Following the resounding success of our time at the World Of Learning event last week we are sharing with you the article from Liaquat Lal, who spoke at the conference about emotional agility and the learning paradox; we know a lot of you were very interested in what he had to say, so are sharing an article originally published through Learn Events, the organisers of World of Learning:
Viktor Frankl, an Austrian neurologist and psychologist, in his most seminal work, ‘Man’s Search For Meaning’ originally published in 1946, wrote:
A Holocaust survivor, Frankl spent over 3 years in various Nazi concentration camps, including Auschwitz, where he sadly lost is parents, brother and wife to the regime.
This experience could have broken him – but Frankl used his experience to drive his research, developing Logotherapy, a form of existential analysis and therapy which saw him became a renowned source of inspiration for generations of humanistic psychology; Frankl said that the concentration camps provided him with an incredible insight into what keeps us going, even through the darkest and most brutal of times.
Paraphrasing Nietzsche, Frankl believed; ‘As long as you have a why you will always find a how.’
The work and research Frankl produced became pioneering in what we now understand and refer to as emotional agility. Emotional agility is the process that allows you to be in the moment, changing or maintaining your behaviours so that you can live in ways that align with your intentions and values.
The futurist Patrick Dixon asks in his book, ‘The Future of Almost Everything’, what one thing has driven all of human history, and will determine the direction of humankind for the next 10,000 years.
His answer? If you wish to explore the future, we need to look at how people are likely to FEEL as well as what they will THINK. The single word that will drive the future is EMOTION.
We know that human emotions are a physiological reaction which enable a behavioural response. In other words, our emotions are an information system that come from the body, which inform our brain to determines our resulting behaviour. At any time, all human behaviour is determined by our emotional state. This means that the physicality of the brain and our hormonal responses are impacted by, and impact, our emotional state.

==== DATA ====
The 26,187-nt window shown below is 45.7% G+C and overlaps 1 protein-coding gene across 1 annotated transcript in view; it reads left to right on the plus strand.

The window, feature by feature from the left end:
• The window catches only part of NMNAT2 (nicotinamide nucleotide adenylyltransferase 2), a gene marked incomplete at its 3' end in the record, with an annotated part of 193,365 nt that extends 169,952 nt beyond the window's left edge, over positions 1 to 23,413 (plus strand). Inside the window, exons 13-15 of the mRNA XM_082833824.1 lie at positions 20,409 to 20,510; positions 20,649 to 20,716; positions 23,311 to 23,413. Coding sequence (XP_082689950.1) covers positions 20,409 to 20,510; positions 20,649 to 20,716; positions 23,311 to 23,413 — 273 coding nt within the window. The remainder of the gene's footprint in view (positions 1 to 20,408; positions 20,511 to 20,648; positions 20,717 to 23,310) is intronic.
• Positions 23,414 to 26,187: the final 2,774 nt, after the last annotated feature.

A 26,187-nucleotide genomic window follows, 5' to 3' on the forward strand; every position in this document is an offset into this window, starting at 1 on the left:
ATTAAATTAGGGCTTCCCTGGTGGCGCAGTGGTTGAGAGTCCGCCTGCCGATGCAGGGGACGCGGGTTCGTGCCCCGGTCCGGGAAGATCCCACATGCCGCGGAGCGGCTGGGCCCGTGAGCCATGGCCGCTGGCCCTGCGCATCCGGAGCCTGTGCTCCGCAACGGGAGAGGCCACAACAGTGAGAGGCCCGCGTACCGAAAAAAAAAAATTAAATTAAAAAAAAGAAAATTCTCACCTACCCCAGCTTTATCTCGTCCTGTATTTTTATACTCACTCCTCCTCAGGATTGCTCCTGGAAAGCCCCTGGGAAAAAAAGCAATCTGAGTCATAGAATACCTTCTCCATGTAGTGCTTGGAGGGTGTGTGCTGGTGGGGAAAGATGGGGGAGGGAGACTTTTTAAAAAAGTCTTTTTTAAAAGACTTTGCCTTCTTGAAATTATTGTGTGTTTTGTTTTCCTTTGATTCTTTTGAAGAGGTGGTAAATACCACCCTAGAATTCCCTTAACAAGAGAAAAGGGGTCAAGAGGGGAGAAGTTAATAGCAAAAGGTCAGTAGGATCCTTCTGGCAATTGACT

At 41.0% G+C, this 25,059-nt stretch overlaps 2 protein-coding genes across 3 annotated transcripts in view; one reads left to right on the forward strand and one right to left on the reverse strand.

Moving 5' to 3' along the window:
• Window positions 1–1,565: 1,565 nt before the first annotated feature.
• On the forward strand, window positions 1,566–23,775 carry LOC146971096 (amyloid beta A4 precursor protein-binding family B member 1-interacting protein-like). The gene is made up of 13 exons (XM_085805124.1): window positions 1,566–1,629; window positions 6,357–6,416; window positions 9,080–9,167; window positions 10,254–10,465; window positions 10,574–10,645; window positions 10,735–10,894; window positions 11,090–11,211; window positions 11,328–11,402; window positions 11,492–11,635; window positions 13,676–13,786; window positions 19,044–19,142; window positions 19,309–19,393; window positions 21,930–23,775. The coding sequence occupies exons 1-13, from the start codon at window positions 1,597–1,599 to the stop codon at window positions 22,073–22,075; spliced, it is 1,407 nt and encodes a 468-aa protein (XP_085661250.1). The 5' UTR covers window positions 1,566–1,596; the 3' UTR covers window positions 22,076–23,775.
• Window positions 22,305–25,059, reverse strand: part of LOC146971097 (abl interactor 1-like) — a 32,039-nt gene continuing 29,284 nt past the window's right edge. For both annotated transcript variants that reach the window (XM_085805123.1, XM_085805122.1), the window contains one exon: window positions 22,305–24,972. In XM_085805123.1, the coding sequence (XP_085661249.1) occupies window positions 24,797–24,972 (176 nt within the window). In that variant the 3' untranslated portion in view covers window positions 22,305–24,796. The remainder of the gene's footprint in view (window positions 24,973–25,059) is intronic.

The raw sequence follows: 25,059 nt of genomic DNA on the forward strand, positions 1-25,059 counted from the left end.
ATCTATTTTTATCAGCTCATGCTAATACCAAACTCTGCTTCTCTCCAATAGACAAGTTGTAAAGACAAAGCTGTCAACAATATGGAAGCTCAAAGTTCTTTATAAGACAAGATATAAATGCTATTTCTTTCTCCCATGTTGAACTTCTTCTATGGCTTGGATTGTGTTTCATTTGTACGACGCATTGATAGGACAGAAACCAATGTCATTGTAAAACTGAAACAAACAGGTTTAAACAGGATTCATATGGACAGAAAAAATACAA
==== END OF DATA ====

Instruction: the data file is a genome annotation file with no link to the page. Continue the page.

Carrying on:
The hypothalamus ensures an equilibrium in our bodies called homeostasis. This enables our neuroendocrine system to provide us with the relevant hormones to deal with the challenges of everyday life.
When we are in a negative emotional state we are in a catabolic state, or a state of breakdown. In this state our physiology produces the hormone cortisol to deal with the stress and anxiety. This is fine if the emotional state is fleeting and temporary but, when it persists, the constant production of cortisol takes resource from our immune system.
The longer we stay in a negative emotional state, the more likely we are to be susceptible to illness – which is why sickness and absenteeism are more prevalent in industries where stress and pressure are high.
Conversely, when we are in a positive emotional state, we are in an anabolic state – or a state of build-up. In this state our physiology produces the hormone DHEA, which produces testosterone in men and oestrogen in women. This enables us to perform, to imagine and to be creative.
If our emotional state has such a direct and measurable effect on our performance, this must be factored in to how we teach, learn and perform.
A positive emotional state is conducive to great performance because it enables our ability to think, be creative, grow and develop.
A negative emotional state pushes us into survival mode, which inhibits our ability to think and perform.
Emotional agility is the ability to prevent yourself from getting into that negative state and the ability to recognise when you are in a negative state and guide yourself from it back to a positive emotional state.
So, what does this all have to do with our ability to learn?